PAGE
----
Consider that in his 217 minutes at 5-on-5 this season, Luongo has faced a shots-against rate similar to that of Reimer, but there’s a chasm between Luongo’s .955 SP and Reimer’s .918 SP at five-a-side. (That’s not to mention Hutchinson’s .881 SP in 148 minutes.) Better yet, though, Luongo’s actual SP at 5-on-5 is nearly 3.5 points better than his expected SP given the quality of shot he’s faced, and his high-danger SP isn’t even in the same stratosphere as that of Reimer or Hutchinson. At a .842 SP against high-danger shots, Luongo is a full seven points better than either of his goaltending counterparts.
As Luongo has brought some consistency back to the crease, too, the offense has started to find another gear. While it was clipping along at a decent rate prior to the recent winning streak — 2.9 goals per game across the first 10 games — the Panthers have provided more than enough run support to put wins on the board over the past five games. Aside from Tuesday’s win against the Flyers, in which the Cats scored twice, Florida has managed at least four goals per game across the winning streak, and what looked as though it could be a top-10 offense in the league is showing signs of its potential. The off-season addition of Mike Hoffman, in particular, has paid dividends.
Dating back to the third game of the season, a loss against to the Canucks, Hoffman has registered at least a single point in each outing, with a pair of two-assist performances in his past four games. Altogether, his seven goals and 15 points rank second, respectively, on the Panthers, and he’s arguably been among the best off-season additions through the early campaign. If he were to continue to score at this rate, Hoffman would shatter his previous career bests of 29 goals and 61 points. His current pace would see him end the campaign with 38 goals and 82 points across 82 games.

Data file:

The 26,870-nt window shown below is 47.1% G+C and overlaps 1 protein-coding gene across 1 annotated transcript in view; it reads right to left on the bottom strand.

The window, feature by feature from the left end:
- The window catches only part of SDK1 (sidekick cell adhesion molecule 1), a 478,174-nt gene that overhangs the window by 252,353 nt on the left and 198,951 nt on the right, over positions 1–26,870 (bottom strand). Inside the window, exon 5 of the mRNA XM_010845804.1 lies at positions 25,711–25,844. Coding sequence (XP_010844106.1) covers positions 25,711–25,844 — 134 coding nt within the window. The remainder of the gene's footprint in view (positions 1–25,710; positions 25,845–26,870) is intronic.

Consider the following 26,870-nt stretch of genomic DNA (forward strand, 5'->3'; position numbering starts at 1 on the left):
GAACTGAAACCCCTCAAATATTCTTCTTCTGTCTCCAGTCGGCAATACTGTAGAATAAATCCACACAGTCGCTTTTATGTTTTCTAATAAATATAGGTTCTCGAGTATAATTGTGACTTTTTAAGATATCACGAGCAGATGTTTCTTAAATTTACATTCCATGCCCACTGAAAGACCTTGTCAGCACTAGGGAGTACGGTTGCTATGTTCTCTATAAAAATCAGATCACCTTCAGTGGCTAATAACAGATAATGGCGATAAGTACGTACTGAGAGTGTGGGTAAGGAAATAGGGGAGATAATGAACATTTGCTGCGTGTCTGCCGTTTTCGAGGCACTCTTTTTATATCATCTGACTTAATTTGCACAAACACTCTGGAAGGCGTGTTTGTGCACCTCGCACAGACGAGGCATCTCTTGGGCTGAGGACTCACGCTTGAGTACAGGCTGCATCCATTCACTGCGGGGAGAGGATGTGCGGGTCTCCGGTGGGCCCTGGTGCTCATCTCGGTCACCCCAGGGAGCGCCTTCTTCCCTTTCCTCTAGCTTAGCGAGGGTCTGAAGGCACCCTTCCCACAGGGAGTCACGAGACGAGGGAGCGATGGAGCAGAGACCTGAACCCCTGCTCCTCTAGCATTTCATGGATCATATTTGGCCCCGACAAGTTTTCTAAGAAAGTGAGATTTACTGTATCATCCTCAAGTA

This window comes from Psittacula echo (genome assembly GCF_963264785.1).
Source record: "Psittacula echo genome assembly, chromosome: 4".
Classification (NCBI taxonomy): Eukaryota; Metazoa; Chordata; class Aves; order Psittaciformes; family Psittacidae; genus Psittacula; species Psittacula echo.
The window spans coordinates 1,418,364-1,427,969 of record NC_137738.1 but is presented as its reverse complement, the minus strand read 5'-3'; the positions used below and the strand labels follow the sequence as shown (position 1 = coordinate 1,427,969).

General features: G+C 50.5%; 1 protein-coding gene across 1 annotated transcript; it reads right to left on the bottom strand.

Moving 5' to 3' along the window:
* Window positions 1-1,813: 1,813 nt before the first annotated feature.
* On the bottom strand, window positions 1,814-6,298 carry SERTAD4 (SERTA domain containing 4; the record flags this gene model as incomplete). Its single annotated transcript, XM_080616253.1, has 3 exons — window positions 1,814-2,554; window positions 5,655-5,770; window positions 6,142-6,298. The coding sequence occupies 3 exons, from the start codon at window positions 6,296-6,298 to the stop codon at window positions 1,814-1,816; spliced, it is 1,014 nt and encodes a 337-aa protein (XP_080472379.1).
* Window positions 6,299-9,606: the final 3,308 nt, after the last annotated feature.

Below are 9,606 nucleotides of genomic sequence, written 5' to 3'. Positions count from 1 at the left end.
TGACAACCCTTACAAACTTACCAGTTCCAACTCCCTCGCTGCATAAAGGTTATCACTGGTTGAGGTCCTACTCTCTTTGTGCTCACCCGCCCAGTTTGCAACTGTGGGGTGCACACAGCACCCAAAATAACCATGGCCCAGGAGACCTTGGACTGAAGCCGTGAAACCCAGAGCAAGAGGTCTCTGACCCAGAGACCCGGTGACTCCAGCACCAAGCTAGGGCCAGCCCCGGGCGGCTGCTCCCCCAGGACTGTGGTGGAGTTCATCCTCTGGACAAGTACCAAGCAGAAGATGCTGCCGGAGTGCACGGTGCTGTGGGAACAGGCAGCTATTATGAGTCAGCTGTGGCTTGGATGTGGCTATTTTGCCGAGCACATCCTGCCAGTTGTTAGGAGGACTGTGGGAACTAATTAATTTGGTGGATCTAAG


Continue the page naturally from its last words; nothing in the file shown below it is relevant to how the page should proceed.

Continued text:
Remarkably, Hoffman’s 13-game streak is only one better than the streak held by Florida’s respective goals and points leader, Evgenii Dadonov. His eight goals and 17 points pace the Panthers, and after a surprisingly effective 28-goal, 65-point re-debut in the NHL last season — the 2017-18 campaign was his first in North America since he departed for the KHL in 2012-13 — Dadonov could realistically be in line for a 35-goal, 80-point season.
The best news for the Panthers, however, isn’t the pair of long-running point streaks, it’s not an above-average attack and it’s not even that the team has won five games in a row. Runs like this come and go over the course of the season. Rather, most promising for Florida is that their current play appears sustainable, particularly if they continue to get at least league-average goaltending. The Panthers’ 5-on-5 Corsi percentage (51.6), shots percentage (52.3) and scoring chances percentage (51.1) are among the league’s top 15 teams. And whereas process was a reason for hope things would turn around in the early season, it now brings promise of continued success for a Florida team that is eying a return to the post-season for the first time in three seasons.